Incorrect: I used an atomic absorption spectrometer to analyze sample # 90-37-1. (First
person active voice is used.)
Correct: An atomic absorption spectrometer was used to analyze sample # 90-37-1.
(Third person passive voice is used.)
2. Do not use contractions.
3. Avoid the use of the word “run” when referring to samples or standards. Samples don’t
run anywhere. Use the word analyze or a synonym.
4. Avoid paragraphs that jump from one topic to another. Each paragraph should cover one
major topic.
5. Avoid the use of "who" and "whose" and other possessive forms with inanimate objects.
6. Avoid the use of "due to the fact that...". Why write all of that when you mean "because"?
7. Avoid the use of the phrase "was done". It just does not sound professional. Often "was
performed" or "was accomplished" can be substituted, although other phrases are
sometimes preferred.
8. Do not use abbreviations or unusual symbols without defining them; you only need to
define it once in your report. This is especially irritating when the same abbreviation is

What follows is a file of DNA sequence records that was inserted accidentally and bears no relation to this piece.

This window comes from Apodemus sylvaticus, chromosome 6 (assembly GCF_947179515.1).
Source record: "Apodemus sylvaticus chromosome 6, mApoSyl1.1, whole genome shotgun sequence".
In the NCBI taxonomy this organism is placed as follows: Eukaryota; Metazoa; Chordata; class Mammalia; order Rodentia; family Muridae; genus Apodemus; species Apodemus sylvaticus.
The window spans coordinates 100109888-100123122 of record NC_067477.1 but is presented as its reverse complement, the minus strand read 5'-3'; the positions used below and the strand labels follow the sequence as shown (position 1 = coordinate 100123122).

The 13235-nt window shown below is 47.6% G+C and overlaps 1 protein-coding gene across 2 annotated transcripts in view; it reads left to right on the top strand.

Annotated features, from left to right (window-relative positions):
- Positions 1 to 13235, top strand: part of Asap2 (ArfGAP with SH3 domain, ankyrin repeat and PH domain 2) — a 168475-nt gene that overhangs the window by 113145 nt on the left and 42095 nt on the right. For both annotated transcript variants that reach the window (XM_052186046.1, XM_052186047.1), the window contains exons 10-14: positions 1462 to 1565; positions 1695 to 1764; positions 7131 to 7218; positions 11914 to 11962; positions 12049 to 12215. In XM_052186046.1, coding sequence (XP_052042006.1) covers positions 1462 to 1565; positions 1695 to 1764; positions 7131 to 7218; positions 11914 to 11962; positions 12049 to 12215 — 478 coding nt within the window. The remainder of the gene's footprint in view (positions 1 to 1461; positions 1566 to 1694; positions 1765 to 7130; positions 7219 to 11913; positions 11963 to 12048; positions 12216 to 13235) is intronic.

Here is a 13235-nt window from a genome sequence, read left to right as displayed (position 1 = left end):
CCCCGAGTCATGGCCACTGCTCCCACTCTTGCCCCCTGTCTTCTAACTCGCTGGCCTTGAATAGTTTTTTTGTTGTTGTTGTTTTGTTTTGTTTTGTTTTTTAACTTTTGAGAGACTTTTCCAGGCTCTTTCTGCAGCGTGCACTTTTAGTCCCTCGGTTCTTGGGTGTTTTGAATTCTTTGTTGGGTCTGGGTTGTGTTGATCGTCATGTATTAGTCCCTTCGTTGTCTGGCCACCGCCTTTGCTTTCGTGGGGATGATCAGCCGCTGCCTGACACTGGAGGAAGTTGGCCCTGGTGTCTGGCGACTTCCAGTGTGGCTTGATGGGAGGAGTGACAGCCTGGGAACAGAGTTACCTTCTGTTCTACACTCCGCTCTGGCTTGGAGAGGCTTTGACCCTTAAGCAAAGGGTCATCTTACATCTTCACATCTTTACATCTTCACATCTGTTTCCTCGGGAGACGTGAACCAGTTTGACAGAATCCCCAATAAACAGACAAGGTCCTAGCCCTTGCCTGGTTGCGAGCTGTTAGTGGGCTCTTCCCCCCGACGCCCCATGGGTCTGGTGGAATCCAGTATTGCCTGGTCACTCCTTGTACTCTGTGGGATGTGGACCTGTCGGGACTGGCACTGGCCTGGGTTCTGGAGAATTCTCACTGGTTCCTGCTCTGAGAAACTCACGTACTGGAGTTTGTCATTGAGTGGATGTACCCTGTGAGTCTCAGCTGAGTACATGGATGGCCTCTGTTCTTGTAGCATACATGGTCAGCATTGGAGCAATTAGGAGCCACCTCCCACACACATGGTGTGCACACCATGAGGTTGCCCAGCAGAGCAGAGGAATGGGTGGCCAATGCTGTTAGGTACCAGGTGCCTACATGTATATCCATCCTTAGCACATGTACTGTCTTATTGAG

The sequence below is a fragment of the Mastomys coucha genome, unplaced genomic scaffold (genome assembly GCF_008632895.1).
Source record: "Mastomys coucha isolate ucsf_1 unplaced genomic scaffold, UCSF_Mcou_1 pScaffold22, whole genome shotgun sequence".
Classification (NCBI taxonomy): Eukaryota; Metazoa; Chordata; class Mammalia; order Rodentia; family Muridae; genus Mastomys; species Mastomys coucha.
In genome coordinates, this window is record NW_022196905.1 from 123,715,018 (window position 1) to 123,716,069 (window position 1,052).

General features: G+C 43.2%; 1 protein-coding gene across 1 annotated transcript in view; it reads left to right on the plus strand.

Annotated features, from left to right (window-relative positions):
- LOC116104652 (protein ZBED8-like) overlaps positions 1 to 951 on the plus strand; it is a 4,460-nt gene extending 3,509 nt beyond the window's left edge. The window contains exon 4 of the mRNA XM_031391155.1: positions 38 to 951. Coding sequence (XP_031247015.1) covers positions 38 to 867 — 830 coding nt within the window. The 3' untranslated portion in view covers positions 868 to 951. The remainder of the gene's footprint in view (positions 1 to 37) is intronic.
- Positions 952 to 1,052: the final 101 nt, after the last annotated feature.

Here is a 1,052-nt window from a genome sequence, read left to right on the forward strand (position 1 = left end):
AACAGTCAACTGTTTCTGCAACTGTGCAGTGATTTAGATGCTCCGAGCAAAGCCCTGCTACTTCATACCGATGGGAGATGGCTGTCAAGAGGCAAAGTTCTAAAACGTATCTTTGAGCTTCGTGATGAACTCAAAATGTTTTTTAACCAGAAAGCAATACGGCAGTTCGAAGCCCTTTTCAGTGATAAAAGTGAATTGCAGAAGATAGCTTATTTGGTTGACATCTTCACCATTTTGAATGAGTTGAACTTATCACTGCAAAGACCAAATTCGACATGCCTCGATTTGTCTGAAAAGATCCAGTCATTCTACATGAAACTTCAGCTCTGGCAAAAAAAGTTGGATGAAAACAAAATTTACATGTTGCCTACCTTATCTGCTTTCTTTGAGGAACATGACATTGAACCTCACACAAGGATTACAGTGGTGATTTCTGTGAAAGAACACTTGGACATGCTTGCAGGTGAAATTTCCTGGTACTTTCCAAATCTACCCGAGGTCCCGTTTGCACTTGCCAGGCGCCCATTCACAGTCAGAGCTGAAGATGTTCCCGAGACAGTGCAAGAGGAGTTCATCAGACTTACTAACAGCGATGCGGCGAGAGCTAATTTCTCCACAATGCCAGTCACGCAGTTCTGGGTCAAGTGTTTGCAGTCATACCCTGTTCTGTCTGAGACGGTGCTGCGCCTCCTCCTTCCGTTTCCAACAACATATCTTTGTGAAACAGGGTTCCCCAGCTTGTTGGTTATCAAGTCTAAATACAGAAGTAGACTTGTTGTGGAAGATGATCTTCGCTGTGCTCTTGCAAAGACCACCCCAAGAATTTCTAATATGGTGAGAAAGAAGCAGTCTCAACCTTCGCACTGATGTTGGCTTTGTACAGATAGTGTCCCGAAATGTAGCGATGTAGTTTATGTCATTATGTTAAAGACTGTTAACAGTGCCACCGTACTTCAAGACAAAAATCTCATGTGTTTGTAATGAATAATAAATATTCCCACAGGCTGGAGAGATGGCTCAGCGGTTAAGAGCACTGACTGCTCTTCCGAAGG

used repeatedly without a prior definition.
Incorrect: The AA was used to analyze the samples.
Correct: The atomic absorption spectrometer (AA) was used to analyze the samples.
9. Avoid "dangling prepositions". The easiest way to rewrite the sentence is to rearrange the
latter part of the sentence and insert a “which”. This will many time result in a sentence
that you would not use in conversation, but remember that formal written English many
times differs from informal spoken English.
Incorrect: Reagent was added to the beaker that the precipitate came from.
Correct: Reagent was added to the beaker from which the precipitate came.
10. Units of measure such as grams and milliliters (and pounds and dollars) are considered
collective singulars. They require singular verbs.
Incorrect: Exactly 4.867 g of reagent were added to the sample.
Correct: Exactly 4.867 g of reagent was added to the sample.